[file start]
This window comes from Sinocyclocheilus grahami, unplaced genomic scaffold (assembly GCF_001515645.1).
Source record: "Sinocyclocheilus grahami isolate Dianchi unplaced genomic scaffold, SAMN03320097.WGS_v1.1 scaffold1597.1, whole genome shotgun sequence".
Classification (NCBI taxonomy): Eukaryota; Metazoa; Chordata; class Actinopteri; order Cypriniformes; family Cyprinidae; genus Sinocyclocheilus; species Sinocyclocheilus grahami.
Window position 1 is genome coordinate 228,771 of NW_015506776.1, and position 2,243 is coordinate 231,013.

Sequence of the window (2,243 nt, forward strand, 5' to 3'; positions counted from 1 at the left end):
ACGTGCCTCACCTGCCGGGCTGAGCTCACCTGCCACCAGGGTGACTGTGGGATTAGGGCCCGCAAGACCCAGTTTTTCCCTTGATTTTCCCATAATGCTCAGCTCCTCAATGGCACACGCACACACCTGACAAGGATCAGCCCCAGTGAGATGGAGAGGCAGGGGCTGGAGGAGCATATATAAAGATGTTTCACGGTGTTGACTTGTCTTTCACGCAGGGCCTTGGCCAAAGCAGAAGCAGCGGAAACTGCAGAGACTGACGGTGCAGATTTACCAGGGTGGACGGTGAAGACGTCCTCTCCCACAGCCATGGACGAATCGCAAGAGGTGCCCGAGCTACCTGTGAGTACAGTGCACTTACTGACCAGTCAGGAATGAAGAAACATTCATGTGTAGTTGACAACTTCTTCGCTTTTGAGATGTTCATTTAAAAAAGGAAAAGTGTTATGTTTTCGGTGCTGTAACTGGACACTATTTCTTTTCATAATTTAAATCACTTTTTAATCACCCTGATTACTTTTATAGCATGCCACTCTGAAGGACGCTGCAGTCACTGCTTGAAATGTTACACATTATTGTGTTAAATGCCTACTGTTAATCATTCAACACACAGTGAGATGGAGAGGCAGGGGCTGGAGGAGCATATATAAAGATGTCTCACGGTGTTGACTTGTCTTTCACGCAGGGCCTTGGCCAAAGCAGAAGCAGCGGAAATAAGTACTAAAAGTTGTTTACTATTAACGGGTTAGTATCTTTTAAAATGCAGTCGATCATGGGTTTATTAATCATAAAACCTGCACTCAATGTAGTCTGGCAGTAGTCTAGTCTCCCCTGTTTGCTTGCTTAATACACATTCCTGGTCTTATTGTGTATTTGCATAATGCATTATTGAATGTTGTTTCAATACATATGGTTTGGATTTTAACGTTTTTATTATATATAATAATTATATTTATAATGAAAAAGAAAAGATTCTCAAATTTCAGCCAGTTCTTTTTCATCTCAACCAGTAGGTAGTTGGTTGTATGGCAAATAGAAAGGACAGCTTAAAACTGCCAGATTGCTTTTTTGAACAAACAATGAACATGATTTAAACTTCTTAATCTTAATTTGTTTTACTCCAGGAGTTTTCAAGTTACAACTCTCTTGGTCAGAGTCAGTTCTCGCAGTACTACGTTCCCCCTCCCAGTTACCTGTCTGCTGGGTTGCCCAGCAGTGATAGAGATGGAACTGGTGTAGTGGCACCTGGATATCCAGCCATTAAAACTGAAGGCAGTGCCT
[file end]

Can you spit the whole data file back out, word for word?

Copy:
This window comes from Sinocyclocheilus grahami, unplaced genomic scaffold (assembly GCF_001515645.1).
Source record: "Sinocyclocheilus grahami isolate Dianchi unplaced genomic scaffold, SAMN03320097.WGS_v1.1 scaffold1597.1, whole genome shotgun sequence".
Classification (NCBI taxonomy): Eukaryota; Metazoa; Chordata; class Actinopteri; order Cypriniformes; family Cyprinidae; genus Sinocyclocheilus; species Sinocyclocheilus grahami.
Window position 1 is genome coordinate 228,771 of NW_015506776.1, and position 2,243 is coordinate 231,013.

Sequence of the window (2,243 nt, forward strand, 5' to 3'; positions counted from 1 at the left end):
ACGTGCCTCACCTGCCGGGCTGAGCTCACCTGCCACCAGGGTGACTGTGGGATTAGGGCCCGCAAGACCCAGTTTTTCCCTTGATTTTCCCATAATGCTCAGCTCCTCAATGGCACACGCACACACCTGACAAGGATCAGCCCCAGTGAGATGGAGAGGCAGGGGCTGGAGGAGCATATATAAAGATGTTTCACGGTGTTGACTTGTCTTTCACGCAGGGCCTTGGCCAAAGCAGAAGCAGCGGAAACTGCAGAGACTGACGGTGCAGATTTACCAGGGTGGACGGTGAAGACGTCCTCTCCCACAGCCATGGACGAATCGCAAGAGGTGCCCGAGCTACCTGTGAGTACAGTGCACTTACTGACCAGTCAGGAATGAAGAAACATTCATGTGTAGTTGACAACTTCTTCGCTTTTGAGATGTTCATTTAAAAAAGGAAAAGTGTTATGTTTTCGGTGCTGTAACTGGACACTATTTCTTTTCATAATTTAAATCACTTTTTAATCACCCTGATTACTTTTATAGCATGCCACTCTGAAGGACGCTGCAGTCACTGCTTGAAATGTTACACATTATTGTGTTAAATGCCTACTGTTAATCATTCAACACACAGTGAGATGGAGAGGCAGGGGCTGGAGGAGCATATATAAAGATGTCTCACGGTGTTGACTTGTCTTTCACGCAGGGCCTTGGCCAAAGCAGAAGCAGCGGAAATAAGTACTAAAAGTTGTTTACTATTAACGGGTTAGTATCTTTTAAAATGCAGTCGATCATGGGTTTATTAATCATAAAACCTGCACTCAATGTAGTCTGGCAGTAGTCTAGTCTCCCCTGTTTGCTTGCTTAATACACATTCCTGGTCTTATTGTGTATTTGCATAATGCATTATTGAATGTTGTTTCAATACATATGGTTTGGATTTTAACGTTTTTATTATATATAATAATTATATTTATAATGAAAAAGAAAAGATTCTCAAATTTCAGCCAGTTCTTTTTCATCTCAACCAGTAGGTAGTTGGTTGTATGGCAAATAGAAAGGACAGCTTAAAACTGCCAGATTGCTTTTTTGAACAAACAATGAACATGATTTAAACTTCTTAATCTTAATTTGTTTTACTCCAGGAGTTTTCAAGTTACAACTCTCTTGGTCAGAGTCAGTTCTCGCAGTACTACGTTCCCCCTCCCAGTTACCTGTCTGCTGGGTTGCCCAGCAGTGATAGAGATGGAACTGGTGTAGTGGCACCTGGATATCCAGCCATTAAAACTGAAGGCAGTGCCT